That's what I asked Attorney General Holder to do -- to release any tapes, I don't know whether they were legally made or not, of my conservations about this matter . . . and to hope that he will investigate whether other members of Congress or other innocent Americans might have been subject to this same treatment. I call it an abuse of power in the letter I wrote him this morning. . . .

I'm just very disappointed that my country -- I'm an American citizen just like you are -- could have permitted what I think is a gross abuse of power in recent years. I'm one member of Congress who may be caught up in it, and I have a bully pulpit and I can fight back. I'm thinking about others who have no bully pulpit, who may not be aware, as I was not, that someone is listening in on their conversations, and they're innocent Americans.

So if I understand this correctly -- and I'm pretty sure I do -- when the U.S. Government eavesdropped for years on American citizens with no warrants and in violation of the law, that was "both legal and necessary" as well as "essential to U.S. national security," and it was the "despicable" whistle-blowers (such as Thomas Tamm) who disclosed that crime and the newspapers which reported it who should have been criminally investigated, but not the lawbreaking government officials. But when the U.S. Government legally and with warrants eavesdrops on Jane Harman, that is an outrageous invasion of privacy and a violent assault on her rights as an American citizen, and full-scale investigations must be commenced immediately to get to the bottom of this abuse of power. Behold Jane Harman's overnight transformation from Very Serious Champion of the Lawless Surveillance State to shrill civil liberties extremist.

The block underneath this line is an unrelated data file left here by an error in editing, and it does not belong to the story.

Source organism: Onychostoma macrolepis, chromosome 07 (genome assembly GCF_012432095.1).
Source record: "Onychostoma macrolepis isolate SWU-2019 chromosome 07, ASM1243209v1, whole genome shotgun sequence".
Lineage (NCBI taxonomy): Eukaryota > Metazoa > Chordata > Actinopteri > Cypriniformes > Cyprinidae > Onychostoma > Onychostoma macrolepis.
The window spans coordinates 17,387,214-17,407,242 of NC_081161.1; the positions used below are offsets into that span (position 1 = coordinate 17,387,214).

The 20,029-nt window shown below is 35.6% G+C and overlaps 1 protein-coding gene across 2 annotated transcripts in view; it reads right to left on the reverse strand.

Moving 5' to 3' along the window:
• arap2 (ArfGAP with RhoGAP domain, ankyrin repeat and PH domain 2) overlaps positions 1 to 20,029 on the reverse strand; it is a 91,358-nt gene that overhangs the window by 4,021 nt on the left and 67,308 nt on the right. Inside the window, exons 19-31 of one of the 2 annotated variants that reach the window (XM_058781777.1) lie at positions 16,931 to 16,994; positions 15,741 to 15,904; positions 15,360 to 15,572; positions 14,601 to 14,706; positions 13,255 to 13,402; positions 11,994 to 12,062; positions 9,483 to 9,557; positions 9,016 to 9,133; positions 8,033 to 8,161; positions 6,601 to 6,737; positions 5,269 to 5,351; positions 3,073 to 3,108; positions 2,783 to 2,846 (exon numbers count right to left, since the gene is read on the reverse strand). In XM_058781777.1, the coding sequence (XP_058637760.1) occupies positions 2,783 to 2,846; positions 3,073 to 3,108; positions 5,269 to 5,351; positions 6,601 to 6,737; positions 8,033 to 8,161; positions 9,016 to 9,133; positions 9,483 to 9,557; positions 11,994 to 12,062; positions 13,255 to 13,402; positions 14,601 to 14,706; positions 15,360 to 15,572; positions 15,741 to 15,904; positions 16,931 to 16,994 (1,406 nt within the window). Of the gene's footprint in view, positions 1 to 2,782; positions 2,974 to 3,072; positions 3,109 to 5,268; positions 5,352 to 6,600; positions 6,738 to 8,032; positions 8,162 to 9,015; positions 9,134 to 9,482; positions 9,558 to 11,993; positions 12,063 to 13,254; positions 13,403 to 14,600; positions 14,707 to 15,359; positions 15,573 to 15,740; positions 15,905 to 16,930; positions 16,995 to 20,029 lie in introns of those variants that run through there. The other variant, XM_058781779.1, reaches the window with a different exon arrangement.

But I'm really wondering: as serious as it is when a member of Congress is the target of government eavesdropping, can we really afford to investigate this? After all, we have so many very important things to do. It really seems like we need to be looking forward, not backwards. The Bush administration is gone. This all happened in 2005 -- years ago. Is this really a time to be pursuing grudges, to be re-litigating old disputes? What kind of partisan witch hunt is Harman after? We can, and surely should, reflect on what happened to her -- in fact, let us now pause together for a moment of quiet reflection on what was done to Jane Harman -- but this is not a time for retribution or looking back. "Most Americans" want the people's business done, not "abuse of power" investigations.

Besides, if Jane Harman didn't do anything wrong -- as she claims -- then what does she have to hide? Only Terrorists and criminals would mind the Government listening in. We all know that government officials have better things to do than worry about what innocent Americans are saying. If she did nothing wrong -- if all she was doing was talking to her nice constituents and AIPAC supporters about how she could be of service -- then Bush officials obviously weren't interested in what she had to say.